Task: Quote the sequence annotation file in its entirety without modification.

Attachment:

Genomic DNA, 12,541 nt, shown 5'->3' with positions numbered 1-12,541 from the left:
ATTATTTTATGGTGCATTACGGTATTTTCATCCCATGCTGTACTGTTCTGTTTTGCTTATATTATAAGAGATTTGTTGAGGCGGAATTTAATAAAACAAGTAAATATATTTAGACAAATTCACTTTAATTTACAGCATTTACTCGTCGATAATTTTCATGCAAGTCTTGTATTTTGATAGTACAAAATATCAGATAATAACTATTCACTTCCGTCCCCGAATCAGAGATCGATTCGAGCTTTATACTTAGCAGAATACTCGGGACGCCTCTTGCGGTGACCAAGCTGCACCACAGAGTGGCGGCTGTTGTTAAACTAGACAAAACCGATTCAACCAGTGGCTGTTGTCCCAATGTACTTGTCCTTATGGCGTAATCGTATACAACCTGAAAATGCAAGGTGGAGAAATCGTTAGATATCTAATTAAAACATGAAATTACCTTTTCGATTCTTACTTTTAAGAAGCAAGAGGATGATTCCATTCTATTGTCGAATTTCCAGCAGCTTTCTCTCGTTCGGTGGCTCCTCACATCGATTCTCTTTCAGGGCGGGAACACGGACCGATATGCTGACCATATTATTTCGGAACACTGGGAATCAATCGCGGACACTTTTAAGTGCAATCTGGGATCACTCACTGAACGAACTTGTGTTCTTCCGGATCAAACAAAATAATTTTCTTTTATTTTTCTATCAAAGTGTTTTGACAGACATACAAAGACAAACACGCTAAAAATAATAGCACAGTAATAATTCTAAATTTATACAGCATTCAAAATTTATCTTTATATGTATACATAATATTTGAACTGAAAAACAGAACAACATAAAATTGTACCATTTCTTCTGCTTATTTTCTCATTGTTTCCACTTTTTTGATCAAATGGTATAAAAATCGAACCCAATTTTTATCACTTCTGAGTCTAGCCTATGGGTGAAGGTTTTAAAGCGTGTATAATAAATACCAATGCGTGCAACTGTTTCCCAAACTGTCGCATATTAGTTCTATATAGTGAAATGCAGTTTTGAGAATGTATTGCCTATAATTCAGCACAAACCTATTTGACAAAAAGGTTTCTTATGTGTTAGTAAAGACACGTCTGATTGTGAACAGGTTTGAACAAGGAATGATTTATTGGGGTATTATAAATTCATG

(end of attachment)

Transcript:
Genomic DNA, 12,541 nt, shown 5'->3' with positions numbered 1-12,541 from the left:
ATTATTTTATGGTGCATTACGGTATTTTCATCCCATGCTGTACTGTTCTGTTTTGCTTATATTATAAGAGATTTGTTGAGGCGGAATTTAATAAAACAAGTAAATATATTTAGACAAATTCACTTTAATTTACAGCATTTACTCGTCGATAATTTTCATGCAAGTCTTGTATTTTGATAGTACAAAATATCAGATAATAACTATTCACTTCCGTCCCCGAATCAGAGATCGATTCGAGCTTTATACTTAGCAGAATACTCGGGACGCCTCTTGCGGTGACCAAGCTGCACCACAGAGTGGCGGCTGTTGTTAAACTAGACAAAACCGATTCAACCAGTGGCTGTTGTCCCAATGTACTTGTCCTTATGGCGTAATCGTATACAACCTGAAAATGCAAGGTGGAGAAATCGTTAGATATCTAATTAAAACATGAAATTACCTTTTCGATTCTTACTTTTAAGAAGCAAGAGGATGATTCCATTCTATTGTCGAATTTCCAGCAGCTTTCTCTCGTTCGGTGGCTCCTCACATCGATTCTCTTTCAGGGCGGGAACACGGACCGATATGCTGACCATATTATTTCGGAACACTGGGAATCAATCGCGGACACTTTTAAGTGCAATCTGGGATCACTCACTGAACGAACTTGTGTTCTTCCGGATCAAACAAAATAATTTTCTTTTATTTTTCTATCAAAGTGTTTTGACAGACATACAAAGACAAACACGCTAAAAATAATAGCACAGTAATAATTCTAAATTTATACAGCATTCAAAATTTATCTTTATATGTATACATAATATTTGAACTGAAAAACAGAACAACATAAAATTGTACCATTTCTTCTGCTTATTTTCTCATTGTTTCCACTTTTTTGATCAAATGGTATAAAAATCGAACCCAATTTTTATCACTTCTGAGTCTAGCCTATGGGTGAAGGTTTTAAAGCGTGTATAATAAATACCAATGCGTGCAACTGTTTCCCAAACTGTCGCATATTAGTTCTATATAGTGAAATGCAGTTTTGAGAATGTATTGCCTATAATTCAGCACAAACCTATTTGACAAAAAGGTTTCTTATGTGTTAGTAAAGACACGTCTGATTGTGAACAGGTTTGAACAAGGAATGATTTATTGGGGTATTATAAATTCATG